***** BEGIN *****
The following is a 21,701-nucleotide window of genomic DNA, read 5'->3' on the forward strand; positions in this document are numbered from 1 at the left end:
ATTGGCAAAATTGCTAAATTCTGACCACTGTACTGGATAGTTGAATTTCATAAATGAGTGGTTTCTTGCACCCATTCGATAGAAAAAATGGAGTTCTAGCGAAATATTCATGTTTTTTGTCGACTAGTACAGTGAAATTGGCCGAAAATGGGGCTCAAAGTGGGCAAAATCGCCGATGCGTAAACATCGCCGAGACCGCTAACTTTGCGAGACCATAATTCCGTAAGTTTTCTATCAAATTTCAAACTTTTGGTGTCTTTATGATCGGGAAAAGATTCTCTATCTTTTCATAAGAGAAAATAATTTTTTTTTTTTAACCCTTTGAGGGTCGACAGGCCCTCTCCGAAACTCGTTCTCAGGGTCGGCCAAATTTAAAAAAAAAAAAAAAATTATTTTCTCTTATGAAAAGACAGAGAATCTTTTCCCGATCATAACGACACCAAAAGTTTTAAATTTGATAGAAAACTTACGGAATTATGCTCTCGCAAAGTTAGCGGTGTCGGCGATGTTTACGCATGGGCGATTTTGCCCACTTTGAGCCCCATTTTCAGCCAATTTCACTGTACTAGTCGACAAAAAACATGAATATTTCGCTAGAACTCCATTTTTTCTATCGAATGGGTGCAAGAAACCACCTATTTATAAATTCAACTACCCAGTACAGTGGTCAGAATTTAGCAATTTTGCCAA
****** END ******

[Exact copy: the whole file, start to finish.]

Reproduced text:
The following is a 21,701-nucleotide window of genomic DNA, read 5'->3' on the forward strand; positions in this document are numbered from 1 at the left end:
ATTGGCAAAATTGCTAAATTCTGACCACTGTACTGGATAGTTGAATTTCATAAATGAGTGGTTTCTTGCACCCATTCGATAGAAAAAATGGAGTTCTAGCGAAATATTCATGTTTTTTGTCGACTAGTACAGTGAAATTGGCCGAAAATGGGGCTCAAAGTGGGCAAAATCGCCGATGCGTAAACATCGCCGAGACCGCTAACTTTGCGAGACCATAATTCCGTAAGTTTTCTATCAAATTTCAAACTTTTGGTGTCTTTATGATCGGGAAAAGATTCTCTATCTTTTCATAAGAGAAAATAATTTTTTTTTTTTAACCCTTTGAGGGTCGACAGGCCCTCTCCGAAACTCGTTCTCAGGGTCGGCCAAATTTAAAAAAAAAAAAAAAATTATTTTCTCTTATGAAAAGACAGAGAATCTTTTCCCGATCATAACGACACCAAAAGTTTTAAATTTGATAGAAAACTTACGGAATTATGCTCTCGCAAAGTTAGCGGTGTCGGCGATGTTTACGCATGGGCGATTTTGCCCACTTTGAGCCCCATTTTCAGCCAATTTCACTGTACTAGTCGACAAAAAACATGAATATTTCGCTAGAACTCCATTTTTTCTATCGAATGGGTGCAAGAAACCACCTATTTATAAATTCAACTACCCAGTACAGTGGTCAGAATTTAGCAATTTTGCCAA